2006 Apogee – Pepper Bridge Vineyard – Walla Walla Valley ~ 46% Cabernet Sauvignon, 42% Merlot, 8% Malbec, 4% Cabernet Franc~ $49.00

This Bordeaux-style blend was a bit lighter than its counter part; although the Malbec did add its own flavors and intensity. A drier, more black fruit from start to finish, but didn’t get the same cocoa powder of richness of coffee beans… just more black fruit on the nose, palate, and finish. A beautiful wine, like the Perigee, but a different wine altogether.

In moon cycles, Apogee is farther away from earth, and our emotions during this kind of full moon are heightened, but not as much as when it’s at Perigee. My father owned an ambulance service, and for more years than I care to remember, we watched the full moon phases, and who was being picked up for what ailments, accidents, and abuses… with Apogee not being quite as intense. I can actually relate both words to these wines, interestingly. Remember, our bodies are made up of about 55-60 percent water; the earth is made up of 70 percent water. — Jo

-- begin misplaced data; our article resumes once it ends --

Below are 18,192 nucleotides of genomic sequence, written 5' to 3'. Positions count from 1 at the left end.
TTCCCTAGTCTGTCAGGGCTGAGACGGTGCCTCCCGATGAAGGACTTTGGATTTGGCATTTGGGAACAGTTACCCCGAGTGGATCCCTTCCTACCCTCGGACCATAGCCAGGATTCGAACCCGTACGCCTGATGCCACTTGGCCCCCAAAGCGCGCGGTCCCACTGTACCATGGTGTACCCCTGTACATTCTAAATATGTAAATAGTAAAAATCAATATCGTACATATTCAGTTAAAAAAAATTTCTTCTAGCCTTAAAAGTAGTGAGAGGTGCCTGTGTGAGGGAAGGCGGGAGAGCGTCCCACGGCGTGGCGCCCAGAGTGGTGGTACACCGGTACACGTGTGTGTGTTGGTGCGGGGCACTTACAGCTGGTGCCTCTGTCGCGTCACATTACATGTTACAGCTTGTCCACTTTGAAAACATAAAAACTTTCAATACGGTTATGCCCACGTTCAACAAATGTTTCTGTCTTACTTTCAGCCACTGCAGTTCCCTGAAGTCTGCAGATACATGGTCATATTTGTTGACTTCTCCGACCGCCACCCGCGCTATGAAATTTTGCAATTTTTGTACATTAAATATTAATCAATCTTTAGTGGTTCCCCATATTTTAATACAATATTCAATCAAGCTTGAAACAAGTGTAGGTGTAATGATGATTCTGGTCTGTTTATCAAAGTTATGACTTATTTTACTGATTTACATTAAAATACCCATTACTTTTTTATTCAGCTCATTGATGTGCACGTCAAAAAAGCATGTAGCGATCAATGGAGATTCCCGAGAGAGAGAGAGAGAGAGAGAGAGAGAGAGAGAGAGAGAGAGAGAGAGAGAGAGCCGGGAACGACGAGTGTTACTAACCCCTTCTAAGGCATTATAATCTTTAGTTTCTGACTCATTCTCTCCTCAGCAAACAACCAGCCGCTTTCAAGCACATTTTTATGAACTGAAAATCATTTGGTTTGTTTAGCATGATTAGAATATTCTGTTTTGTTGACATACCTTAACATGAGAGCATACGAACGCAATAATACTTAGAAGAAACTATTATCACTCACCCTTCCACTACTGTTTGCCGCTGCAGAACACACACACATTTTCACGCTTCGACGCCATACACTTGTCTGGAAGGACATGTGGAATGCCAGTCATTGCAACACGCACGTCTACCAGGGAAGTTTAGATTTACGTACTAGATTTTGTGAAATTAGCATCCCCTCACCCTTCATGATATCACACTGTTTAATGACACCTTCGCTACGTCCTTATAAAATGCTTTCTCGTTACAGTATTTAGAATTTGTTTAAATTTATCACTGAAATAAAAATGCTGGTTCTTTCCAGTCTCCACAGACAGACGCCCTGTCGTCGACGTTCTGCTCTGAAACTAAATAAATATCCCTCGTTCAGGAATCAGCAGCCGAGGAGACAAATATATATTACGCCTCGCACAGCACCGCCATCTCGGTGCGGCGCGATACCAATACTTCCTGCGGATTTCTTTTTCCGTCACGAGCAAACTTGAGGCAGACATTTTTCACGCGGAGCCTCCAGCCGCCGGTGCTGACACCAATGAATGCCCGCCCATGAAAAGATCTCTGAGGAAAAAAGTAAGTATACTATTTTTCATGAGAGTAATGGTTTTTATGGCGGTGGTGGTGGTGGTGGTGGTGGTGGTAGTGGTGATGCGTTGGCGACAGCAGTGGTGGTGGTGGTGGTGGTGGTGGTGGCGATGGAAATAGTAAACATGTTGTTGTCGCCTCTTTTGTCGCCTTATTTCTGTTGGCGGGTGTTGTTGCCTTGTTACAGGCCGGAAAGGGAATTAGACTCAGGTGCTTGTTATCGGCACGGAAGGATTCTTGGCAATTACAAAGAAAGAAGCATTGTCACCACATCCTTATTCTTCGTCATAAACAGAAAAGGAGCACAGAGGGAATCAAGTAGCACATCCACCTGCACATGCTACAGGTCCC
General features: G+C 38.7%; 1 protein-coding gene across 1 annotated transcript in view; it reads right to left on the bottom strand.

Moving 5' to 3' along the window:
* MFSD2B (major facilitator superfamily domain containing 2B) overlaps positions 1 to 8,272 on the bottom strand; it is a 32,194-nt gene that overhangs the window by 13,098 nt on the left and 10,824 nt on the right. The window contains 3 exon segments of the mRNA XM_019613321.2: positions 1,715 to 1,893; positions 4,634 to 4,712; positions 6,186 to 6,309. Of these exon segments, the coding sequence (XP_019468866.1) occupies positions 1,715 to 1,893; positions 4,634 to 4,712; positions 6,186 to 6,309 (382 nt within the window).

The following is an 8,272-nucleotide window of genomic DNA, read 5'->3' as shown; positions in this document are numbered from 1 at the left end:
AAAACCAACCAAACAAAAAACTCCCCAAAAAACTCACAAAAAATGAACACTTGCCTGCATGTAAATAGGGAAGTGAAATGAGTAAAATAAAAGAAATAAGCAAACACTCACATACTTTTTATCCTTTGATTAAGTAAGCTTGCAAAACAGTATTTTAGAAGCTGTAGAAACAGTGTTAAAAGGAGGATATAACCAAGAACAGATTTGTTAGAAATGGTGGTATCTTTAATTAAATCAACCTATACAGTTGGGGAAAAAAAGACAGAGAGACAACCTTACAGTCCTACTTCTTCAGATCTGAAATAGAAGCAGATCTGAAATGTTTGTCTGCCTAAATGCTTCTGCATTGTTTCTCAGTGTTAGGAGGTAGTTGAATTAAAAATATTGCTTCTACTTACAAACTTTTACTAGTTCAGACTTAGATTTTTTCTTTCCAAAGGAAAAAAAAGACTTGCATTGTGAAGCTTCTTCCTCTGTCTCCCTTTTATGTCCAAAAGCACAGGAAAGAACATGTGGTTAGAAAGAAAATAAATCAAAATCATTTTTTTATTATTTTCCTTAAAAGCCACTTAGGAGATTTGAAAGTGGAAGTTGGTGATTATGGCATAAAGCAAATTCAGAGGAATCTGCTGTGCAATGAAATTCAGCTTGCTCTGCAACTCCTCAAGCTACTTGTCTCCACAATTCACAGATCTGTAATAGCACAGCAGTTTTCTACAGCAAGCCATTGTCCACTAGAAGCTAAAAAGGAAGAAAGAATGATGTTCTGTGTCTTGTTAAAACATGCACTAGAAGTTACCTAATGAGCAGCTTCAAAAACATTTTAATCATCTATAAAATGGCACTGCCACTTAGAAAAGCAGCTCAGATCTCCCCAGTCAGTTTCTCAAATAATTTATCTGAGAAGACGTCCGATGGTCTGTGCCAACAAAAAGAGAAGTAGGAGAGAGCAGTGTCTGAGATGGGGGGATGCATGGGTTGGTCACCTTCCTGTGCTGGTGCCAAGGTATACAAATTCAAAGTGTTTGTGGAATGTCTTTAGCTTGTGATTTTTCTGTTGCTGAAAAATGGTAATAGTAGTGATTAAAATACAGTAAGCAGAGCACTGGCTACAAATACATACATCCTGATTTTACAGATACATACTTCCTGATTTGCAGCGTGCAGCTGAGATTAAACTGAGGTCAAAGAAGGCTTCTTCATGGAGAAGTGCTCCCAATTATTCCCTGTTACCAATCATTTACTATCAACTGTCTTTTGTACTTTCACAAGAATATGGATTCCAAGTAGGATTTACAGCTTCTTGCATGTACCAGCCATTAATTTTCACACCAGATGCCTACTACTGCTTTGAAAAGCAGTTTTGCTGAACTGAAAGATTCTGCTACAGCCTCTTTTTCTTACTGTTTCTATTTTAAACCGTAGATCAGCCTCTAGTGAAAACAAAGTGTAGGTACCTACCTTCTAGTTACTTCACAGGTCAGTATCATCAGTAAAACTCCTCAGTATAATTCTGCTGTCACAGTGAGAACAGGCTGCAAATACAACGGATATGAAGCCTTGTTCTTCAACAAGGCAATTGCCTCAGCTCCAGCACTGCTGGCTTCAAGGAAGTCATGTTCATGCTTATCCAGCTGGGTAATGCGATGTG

From (Image is borrowed from this site to demonstrate size.)

The apogee and perigee of the moon have a definite affect on the weather and tides here on Earth. When the moon is at Apogee, the furthest distance from the Earth, it has less gravitational pull. Weather conditions can be more stable and the tides more predictable. When the moon is at perigee, closer to the Earth, there is much more gravitational pull and it can whip up the tides and cause weather to become more unstable.

I can see why two Bordeaux-style blends are being offered by L’Ecole Nº 41. They’re so different; each is unique.

It was a wonderful experience tasting and enjoying all of these wines. If you haven’t tried L’Ecole Nº 41, there’s no time like the present, the next time you’re out wondering “What to buy?”